El Deafo by Cece Bell (Graphic Novel Mini Review)

‘Somehow being alone is always easier for me. But it’s still, well, lonely!’

When Cece Bell was four she contracted meningitis and lost her hearing. This graphic novel tells the story of her elementary school years learning to communicate in a radical new way. Told in world where everything exists in the ‘real’ world except it is populated by rabbits. As Bell has said in interviews, a rather ironic choice due to the animal’s great hearing.

All the vulnerability, awkwardness, and hope of youth are drawn into the narrative. I loved so many moments. Early in the book, Cece asks herself over and over, ‘What would Batman do?’ But a bully’s slight on a TV show gives her a new name for an alter ego named El Deafo. Soon, her fantasies include the newly formed superhero with many powers. And as Bell says in the author’s note: Our differences are our superpowers.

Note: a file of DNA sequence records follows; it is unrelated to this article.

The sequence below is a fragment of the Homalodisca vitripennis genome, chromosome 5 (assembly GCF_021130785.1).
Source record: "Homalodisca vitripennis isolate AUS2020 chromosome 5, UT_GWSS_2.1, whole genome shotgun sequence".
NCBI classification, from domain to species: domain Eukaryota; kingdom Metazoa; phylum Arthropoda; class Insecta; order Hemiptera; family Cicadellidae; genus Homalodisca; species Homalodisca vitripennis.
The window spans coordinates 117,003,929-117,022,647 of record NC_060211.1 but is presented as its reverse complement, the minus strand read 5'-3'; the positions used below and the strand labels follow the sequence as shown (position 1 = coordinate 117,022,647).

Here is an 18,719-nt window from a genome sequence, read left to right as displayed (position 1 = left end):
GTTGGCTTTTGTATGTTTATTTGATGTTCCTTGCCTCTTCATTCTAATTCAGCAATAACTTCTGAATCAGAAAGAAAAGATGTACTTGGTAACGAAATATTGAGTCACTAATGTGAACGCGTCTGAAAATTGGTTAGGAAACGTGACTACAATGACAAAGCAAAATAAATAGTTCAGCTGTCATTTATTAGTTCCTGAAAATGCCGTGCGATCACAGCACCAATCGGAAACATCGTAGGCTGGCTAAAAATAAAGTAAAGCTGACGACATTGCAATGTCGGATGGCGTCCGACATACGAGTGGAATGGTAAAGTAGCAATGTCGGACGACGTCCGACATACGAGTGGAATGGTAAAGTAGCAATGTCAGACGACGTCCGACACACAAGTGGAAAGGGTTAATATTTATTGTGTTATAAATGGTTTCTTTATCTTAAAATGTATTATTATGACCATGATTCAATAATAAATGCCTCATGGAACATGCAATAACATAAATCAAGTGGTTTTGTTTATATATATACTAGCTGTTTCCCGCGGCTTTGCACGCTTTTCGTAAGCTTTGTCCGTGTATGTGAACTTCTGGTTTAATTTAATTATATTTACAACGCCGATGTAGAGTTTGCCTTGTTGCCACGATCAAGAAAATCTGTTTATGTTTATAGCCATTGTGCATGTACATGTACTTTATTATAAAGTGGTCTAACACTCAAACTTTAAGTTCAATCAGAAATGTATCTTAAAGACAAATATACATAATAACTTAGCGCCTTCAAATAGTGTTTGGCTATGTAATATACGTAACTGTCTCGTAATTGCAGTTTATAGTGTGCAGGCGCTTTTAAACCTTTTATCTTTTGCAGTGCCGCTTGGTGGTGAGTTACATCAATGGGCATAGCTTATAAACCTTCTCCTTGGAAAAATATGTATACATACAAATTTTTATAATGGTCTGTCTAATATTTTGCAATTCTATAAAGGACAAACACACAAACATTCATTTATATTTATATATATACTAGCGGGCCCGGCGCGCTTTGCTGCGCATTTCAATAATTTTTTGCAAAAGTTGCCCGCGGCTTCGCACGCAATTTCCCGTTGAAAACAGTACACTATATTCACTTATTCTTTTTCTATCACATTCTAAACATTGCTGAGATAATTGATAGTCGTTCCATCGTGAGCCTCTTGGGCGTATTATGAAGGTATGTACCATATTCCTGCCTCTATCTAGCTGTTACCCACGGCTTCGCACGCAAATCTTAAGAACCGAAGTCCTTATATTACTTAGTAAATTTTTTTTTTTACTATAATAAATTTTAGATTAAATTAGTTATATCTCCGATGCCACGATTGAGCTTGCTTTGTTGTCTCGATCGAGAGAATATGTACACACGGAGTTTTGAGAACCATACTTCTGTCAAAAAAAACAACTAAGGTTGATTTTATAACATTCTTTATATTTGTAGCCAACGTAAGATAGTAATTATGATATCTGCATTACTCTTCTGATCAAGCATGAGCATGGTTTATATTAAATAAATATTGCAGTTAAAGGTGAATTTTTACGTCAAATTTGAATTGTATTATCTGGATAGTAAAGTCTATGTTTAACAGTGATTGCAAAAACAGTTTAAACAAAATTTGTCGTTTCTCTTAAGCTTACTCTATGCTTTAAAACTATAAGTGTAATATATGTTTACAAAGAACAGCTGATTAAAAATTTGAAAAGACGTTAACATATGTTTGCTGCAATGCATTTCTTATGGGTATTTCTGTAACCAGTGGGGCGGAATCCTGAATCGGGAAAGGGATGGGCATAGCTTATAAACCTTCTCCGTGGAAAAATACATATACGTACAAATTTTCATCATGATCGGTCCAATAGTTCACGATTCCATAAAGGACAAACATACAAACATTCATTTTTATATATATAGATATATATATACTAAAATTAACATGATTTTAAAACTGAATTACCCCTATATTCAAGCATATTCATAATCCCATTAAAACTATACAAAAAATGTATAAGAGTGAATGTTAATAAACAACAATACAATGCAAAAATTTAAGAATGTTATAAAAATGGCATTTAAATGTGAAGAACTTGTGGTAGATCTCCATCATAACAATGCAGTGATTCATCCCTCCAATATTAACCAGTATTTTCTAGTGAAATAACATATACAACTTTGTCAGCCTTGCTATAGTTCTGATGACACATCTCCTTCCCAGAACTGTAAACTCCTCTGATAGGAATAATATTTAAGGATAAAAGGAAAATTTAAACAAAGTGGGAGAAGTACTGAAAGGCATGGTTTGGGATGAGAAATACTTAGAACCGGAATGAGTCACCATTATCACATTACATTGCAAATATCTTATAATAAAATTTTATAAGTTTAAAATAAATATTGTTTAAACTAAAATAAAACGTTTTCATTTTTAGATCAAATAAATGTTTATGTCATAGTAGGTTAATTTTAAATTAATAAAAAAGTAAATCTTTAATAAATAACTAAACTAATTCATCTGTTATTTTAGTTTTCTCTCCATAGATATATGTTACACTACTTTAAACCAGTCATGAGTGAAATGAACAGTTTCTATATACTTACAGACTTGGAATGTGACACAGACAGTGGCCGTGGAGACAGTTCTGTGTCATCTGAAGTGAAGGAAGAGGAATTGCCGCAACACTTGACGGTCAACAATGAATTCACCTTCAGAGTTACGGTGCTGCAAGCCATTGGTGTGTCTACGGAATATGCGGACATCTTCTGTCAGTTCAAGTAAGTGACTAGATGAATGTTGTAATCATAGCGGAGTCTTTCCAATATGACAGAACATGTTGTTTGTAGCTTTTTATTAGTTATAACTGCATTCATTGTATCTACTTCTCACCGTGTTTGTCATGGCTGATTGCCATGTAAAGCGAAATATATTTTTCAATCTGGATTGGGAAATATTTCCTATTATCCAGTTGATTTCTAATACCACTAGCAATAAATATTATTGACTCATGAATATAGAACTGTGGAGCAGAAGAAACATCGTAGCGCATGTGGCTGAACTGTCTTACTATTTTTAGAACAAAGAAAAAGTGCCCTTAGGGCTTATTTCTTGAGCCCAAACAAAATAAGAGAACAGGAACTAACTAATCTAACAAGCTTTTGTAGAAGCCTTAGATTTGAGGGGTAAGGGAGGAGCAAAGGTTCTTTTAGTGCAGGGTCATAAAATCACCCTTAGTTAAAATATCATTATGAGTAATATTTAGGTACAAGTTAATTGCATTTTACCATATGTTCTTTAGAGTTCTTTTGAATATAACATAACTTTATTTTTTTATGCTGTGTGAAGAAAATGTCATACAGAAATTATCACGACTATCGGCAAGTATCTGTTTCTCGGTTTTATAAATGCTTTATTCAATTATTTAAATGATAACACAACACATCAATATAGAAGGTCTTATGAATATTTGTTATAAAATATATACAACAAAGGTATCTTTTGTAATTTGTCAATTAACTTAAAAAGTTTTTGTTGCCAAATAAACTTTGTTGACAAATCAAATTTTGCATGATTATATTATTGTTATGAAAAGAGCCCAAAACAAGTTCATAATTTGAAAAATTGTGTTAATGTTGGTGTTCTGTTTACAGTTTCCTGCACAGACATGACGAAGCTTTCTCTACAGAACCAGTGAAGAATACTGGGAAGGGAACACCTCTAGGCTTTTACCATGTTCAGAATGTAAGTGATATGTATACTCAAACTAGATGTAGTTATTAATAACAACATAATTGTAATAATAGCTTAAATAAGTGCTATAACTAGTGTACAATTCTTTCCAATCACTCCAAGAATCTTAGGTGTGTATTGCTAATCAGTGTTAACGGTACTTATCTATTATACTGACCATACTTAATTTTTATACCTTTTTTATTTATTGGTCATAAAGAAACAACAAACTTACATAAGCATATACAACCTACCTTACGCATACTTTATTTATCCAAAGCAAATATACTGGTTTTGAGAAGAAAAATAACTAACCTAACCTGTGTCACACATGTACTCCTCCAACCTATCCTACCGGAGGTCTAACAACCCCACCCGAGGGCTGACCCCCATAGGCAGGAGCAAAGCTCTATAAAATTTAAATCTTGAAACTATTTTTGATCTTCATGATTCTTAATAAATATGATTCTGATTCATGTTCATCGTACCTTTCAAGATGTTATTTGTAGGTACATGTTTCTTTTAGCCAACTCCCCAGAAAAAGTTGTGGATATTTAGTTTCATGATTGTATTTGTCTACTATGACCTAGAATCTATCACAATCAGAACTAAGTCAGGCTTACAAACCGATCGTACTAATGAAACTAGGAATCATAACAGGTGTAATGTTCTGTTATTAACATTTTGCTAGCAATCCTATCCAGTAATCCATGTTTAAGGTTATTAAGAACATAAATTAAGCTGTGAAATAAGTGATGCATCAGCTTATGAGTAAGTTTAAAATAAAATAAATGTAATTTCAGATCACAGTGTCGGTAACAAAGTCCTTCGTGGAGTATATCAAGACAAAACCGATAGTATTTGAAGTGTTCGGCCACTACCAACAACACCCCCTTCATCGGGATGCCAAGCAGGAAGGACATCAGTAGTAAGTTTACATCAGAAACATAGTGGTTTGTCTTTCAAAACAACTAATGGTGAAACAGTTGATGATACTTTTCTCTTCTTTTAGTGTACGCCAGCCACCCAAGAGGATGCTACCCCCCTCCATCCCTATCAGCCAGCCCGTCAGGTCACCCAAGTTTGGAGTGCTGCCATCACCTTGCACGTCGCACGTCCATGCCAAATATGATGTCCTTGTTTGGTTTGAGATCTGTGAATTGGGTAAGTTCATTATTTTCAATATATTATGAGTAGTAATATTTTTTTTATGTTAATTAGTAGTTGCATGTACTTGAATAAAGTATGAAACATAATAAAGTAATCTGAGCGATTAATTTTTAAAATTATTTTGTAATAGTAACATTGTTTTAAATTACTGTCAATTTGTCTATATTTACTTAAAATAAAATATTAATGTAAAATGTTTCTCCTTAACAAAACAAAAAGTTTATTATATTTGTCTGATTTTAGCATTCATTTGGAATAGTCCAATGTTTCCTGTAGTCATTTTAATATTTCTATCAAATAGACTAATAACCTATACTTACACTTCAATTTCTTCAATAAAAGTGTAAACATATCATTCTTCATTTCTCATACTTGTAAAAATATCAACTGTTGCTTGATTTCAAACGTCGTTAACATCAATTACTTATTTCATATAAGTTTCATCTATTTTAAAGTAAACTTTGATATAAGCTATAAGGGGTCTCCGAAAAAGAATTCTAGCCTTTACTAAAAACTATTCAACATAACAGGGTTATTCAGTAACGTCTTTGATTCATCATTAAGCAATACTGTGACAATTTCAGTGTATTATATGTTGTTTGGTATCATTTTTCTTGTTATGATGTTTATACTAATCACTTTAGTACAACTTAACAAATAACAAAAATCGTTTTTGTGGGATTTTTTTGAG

I would recommend this one to anyone, but especially young people, looking for insights into what it is like to grow up with a significant difference, but also anyone looking to learn about another’s experience and develop an important sense of empathy for others. A powerful work. Loved it!

A very informative article from The Guardian about the making of El Deafo here.

El Deafo won a Newbery and an Eisner in 2015.


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